Gout can strike at any time, anywhere. It can wake you up in the middle of the night, making the bed sheets feel more like a blanket of knives. It causes pain, redness and swelling of the joints and when an episode strikes, it may be best to take matters into your own hands. The next time a gout flare-up occurs, try some of these home remedies to relieve the pain.
Gout is caused by a build-up of uric acid in the joints. When too much uric acid is present in the blood, it will crystallize and collect in the joints, causing pain, inflammation and redness in the affected area. But how does excess uric acid build up in the first place?
Uric acid is a by-product of purines, a substance found in many foods including meats, seafood and even some vegetables. While avoiding these foods can help to prevent gout flare-ups, some preliminary research has shown that some fruits may also be able to ease the symptoms of gout. Although more research is needed, it certainly can’t hurt to incorporate these fruits into your diet during a flare-up:
Both caffeinated and decaffeinated coffee have been linked to lower uric acid levels as well, so you may want to have an extra cup in the morning to relieve gout pain. If you prefer tea, steep some thyme, which can remove uric acid crystals from the joints, in boiling water.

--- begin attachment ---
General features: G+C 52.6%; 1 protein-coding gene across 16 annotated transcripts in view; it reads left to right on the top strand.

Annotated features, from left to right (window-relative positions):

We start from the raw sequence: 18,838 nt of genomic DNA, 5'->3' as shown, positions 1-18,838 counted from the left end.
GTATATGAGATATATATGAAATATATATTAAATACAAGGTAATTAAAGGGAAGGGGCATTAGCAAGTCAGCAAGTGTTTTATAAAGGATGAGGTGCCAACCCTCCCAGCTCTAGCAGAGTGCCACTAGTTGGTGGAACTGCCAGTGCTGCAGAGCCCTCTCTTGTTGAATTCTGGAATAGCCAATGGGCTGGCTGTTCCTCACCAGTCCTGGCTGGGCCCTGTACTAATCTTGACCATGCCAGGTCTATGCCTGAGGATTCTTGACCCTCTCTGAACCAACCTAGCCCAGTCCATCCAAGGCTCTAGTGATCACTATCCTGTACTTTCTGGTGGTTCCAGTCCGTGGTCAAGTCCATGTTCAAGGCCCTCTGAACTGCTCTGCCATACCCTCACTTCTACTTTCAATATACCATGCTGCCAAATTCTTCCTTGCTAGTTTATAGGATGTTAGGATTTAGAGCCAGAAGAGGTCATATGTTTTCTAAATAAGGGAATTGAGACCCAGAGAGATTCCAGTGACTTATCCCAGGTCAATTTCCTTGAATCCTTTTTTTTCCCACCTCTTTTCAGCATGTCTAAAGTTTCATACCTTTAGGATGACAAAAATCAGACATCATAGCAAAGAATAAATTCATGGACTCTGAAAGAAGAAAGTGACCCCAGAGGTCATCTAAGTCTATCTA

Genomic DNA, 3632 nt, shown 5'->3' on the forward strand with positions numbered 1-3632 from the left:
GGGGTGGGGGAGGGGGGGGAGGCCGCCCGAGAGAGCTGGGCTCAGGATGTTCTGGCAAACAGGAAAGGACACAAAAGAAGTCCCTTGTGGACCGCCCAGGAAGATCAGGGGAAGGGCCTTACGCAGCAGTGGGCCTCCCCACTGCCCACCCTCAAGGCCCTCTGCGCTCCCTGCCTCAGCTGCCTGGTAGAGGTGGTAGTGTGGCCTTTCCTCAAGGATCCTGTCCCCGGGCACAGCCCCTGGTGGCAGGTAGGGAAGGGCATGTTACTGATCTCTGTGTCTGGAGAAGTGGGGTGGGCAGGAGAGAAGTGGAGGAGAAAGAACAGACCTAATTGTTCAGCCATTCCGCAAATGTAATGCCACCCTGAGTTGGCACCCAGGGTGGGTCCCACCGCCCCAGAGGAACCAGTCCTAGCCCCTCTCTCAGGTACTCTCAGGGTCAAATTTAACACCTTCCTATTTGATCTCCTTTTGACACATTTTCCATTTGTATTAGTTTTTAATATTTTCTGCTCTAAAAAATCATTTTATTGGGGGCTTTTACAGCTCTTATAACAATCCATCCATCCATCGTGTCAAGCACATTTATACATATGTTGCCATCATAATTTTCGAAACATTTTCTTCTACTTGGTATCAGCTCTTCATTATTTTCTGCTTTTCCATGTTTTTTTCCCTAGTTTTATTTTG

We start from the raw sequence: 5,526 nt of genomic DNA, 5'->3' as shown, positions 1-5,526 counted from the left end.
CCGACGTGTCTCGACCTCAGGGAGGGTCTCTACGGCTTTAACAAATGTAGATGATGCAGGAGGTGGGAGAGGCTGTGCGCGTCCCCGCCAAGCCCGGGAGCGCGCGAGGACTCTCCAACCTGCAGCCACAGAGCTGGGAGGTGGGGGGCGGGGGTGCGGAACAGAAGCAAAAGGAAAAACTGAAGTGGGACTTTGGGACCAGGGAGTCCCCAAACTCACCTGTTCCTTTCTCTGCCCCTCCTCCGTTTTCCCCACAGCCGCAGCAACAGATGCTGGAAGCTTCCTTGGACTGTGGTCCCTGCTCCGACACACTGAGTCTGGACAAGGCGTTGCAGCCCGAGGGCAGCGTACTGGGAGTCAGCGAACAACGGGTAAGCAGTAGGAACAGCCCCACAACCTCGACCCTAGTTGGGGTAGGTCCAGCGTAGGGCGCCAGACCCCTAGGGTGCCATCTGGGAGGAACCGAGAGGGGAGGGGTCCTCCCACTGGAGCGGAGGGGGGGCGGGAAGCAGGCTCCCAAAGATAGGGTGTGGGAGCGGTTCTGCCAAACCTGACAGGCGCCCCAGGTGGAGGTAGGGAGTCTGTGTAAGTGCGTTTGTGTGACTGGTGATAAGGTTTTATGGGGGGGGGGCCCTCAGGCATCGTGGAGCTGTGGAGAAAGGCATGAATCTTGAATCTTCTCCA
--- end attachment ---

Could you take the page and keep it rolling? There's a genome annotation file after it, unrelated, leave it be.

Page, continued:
(For a list of foods to avoid with gout, read List Of Gout Foods To Avoid.)
Oftentimes, a little bit of spice can go a long way in reducing the symptoms of gout. But you don’t need to ingest it in order for it to work. You can also try these old-fashioned plasters made from spices and water:
Gout can develop in any joint in the wrists, fingers, elbows, knees and ankles. When a flare-up does occur, it’s important to keep all pressure off the joint so as not to make the pain worse. That means staying off your feet if the pain is in your legs or toes and not leaning on or lifting anything heavy if the pain is in your arms or fingers. During a gout flare-up, which can last anywhere between 3 and 10 days, be sure to take these precautions:
Since cold temperatures can exacerbate gout flare-ups, it’s important to keep your extremities warm. It’s especially important since the area that is most commonly affected by gout is the big toe. According to Discovery Health, 75 percent of people who have gout will experience it in their big toe. For that reason, it’s important to protect your toes by wearing socks and comfortable shoes. If your shoes are narrow, they can pinch your toes, making the gout pain worse.
When all else fails, it may be in your best interest to take a nonprescription pill. Ibuprofen can provide some relief and is recommended over aspirin, which can worsen symptoms when taken in low doses. If you prefer a natural alternative, take a fish oil supplement, which can reduce inflammation. Be sure to avoid nonprescription diuretics as they can prevent you from excreting uric acid. (To learn more about managing pain caused by gout, see Gout Pain Management: Guidelines And Recommendations.)
So the next time your gout flares up, use these options to help relieve symptoms in your own home. Keep in mind, these tips on how to relieve gout pain at home are not meant to substitute medical care from your physician or professional health care practitioner.